The Pac-12, like the rest of the United States, is working diligently towards re-opening after the coronavirus pandemic shut down life as we knew it. Pac-12 commissioner Larry Scott recently made a statement that football camps could start as early as July.
That start date of July likely is on par with when everyone has agreed is the latest time to start the season and continue on with everything as it scheduled currently.
“We’ve got three states in our conference where gyms are already open and student-athletes are wanting to get back,” Scott said. “And, in most cases, we feel that student-athletes will be in a safer position and healthier position if they can have access to the world-class medical care, supervision and support they can get on their campuses if there are issues with the virus. But, these are baby steps bringing student-athletes back to campus, and if things continue to progress in a positive direction then training camp for football could start as early as late July.
And we could be on a nice glide path to the start of the college football season at the end of August.”
This is, of course, without anything regarding whether or not the stadiums will be allowed to have fans. While the NFL seems to have it on their agenda to have full stadiums, or at least that’s how it seems, colleges have not yet made any such headway with a consensus.
Scott continued to say that the states that each school resides will begin to pave their own way towards fans in the stands.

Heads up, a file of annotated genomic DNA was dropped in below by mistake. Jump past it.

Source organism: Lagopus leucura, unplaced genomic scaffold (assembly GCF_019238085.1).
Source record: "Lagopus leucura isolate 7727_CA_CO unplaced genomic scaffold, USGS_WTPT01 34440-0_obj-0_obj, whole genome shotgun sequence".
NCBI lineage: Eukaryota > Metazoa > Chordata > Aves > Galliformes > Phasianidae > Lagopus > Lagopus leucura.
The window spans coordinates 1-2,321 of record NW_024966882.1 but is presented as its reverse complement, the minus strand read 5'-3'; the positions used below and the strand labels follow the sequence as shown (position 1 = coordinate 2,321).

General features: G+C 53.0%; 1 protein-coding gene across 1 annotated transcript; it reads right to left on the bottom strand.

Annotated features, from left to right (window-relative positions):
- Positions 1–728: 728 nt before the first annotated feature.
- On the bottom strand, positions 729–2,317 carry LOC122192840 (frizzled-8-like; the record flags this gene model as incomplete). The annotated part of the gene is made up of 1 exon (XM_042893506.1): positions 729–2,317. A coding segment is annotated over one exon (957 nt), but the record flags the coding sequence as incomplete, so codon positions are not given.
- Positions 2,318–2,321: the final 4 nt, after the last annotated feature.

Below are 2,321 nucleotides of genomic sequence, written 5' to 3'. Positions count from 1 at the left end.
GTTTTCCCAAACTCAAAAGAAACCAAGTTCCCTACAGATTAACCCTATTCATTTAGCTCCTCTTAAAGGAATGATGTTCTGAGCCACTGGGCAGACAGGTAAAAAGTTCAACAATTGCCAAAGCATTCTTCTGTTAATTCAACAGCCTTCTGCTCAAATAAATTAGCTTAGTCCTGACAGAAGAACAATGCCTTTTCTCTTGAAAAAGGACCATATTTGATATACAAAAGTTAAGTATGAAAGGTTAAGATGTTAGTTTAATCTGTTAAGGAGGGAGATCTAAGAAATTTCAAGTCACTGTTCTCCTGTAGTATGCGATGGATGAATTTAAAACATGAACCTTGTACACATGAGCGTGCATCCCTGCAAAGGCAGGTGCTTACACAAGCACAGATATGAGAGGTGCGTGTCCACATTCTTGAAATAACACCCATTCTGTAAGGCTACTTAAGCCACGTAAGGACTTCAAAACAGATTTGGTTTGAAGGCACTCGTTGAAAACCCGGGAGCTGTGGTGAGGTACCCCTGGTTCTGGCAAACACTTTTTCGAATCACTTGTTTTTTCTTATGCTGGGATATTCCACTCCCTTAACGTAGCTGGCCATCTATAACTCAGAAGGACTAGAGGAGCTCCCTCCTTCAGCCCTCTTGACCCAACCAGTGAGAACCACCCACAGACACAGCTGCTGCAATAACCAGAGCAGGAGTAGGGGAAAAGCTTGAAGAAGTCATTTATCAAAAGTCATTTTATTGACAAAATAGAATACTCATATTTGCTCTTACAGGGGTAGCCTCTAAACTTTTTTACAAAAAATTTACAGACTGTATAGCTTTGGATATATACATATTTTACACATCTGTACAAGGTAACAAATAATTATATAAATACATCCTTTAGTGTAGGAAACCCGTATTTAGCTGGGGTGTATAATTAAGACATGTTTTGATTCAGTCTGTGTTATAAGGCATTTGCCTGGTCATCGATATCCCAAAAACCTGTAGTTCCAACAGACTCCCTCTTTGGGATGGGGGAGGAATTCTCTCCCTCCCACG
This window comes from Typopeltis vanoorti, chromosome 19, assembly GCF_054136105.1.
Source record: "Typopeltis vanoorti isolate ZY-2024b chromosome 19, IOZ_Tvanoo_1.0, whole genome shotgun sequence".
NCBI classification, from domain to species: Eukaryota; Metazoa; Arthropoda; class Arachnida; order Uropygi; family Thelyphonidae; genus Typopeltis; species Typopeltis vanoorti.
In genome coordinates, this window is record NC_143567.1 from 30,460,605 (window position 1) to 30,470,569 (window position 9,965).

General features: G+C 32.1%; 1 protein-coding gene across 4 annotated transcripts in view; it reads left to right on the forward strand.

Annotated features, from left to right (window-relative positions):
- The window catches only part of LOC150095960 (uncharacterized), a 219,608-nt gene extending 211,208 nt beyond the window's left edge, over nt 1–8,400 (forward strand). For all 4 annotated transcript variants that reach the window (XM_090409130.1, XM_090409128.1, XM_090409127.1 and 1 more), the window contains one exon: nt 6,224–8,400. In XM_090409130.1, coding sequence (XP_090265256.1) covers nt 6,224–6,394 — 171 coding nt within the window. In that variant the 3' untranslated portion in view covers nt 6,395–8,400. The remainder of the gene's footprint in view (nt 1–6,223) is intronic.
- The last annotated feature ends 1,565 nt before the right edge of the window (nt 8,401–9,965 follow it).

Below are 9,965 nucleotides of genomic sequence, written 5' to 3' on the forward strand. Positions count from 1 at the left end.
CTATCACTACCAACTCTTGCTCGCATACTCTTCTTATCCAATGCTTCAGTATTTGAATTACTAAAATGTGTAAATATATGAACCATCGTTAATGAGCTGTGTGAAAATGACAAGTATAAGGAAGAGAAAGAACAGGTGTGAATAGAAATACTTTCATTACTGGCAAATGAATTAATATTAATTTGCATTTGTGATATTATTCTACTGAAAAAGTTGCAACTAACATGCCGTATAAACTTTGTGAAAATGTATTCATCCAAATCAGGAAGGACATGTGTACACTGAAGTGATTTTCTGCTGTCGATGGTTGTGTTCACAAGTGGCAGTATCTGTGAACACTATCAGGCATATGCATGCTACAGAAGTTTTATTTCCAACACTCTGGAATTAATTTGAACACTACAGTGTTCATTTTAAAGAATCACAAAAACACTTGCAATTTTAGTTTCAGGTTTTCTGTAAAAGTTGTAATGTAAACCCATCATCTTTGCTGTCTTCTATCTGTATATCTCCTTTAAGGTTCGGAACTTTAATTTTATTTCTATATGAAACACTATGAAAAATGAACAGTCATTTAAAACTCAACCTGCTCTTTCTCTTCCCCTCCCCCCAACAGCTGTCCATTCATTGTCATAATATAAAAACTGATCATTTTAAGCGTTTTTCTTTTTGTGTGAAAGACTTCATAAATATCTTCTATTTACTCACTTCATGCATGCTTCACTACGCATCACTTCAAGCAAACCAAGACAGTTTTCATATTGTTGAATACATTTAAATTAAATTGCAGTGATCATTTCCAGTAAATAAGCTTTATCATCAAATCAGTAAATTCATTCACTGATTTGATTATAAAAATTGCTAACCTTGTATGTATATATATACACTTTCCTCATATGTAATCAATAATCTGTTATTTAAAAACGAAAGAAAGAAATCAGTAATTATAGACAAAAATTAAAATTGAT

“I even see it in my own conference where states will allow fans probably initially on some socially-distanced basis and then in a phased approach starting to allow more and more. Some states will be a little more conservative and we’ll be playing in front of empty stadiums, which will be a bit surreal and challenging ... We realize this is going to be a phased restart, reopening of society. The early steps are to safely get students back to campus, to start the competition and I think it’s gonna be some time before we see full stadiums and arenas again.”
For your UCLA Bruins, the steps towards re-opening and scheduling camps for July now give us time to ask the proper questions.
I’m not so much as entertained by the political correctness of Scott’s remarks, although promising towards the start of the season, but more so interested in what we can learn from these camps in July.
We, as fans, will be interested likely as much as the coaching staff will be for their teams. How long will it take for the coaches to get the student-athletes back into top shape? How will no spring ball influence summer/fall camps?
There are a bevy of questions that go well outside the normal allotment of questions that we have for a camp. Not only will we be searching for number changes, who’s lining up at specific positions, etc. but we’ll also be watching camps for those aforementioned reasons, unlike any other camp we’ve all ever witnessed in our time.
This is set to be an unprecedented football season but also an unprecedented offseason for camps and workouts.
What are your top questions for this new plan, this new idea that camps will start in July?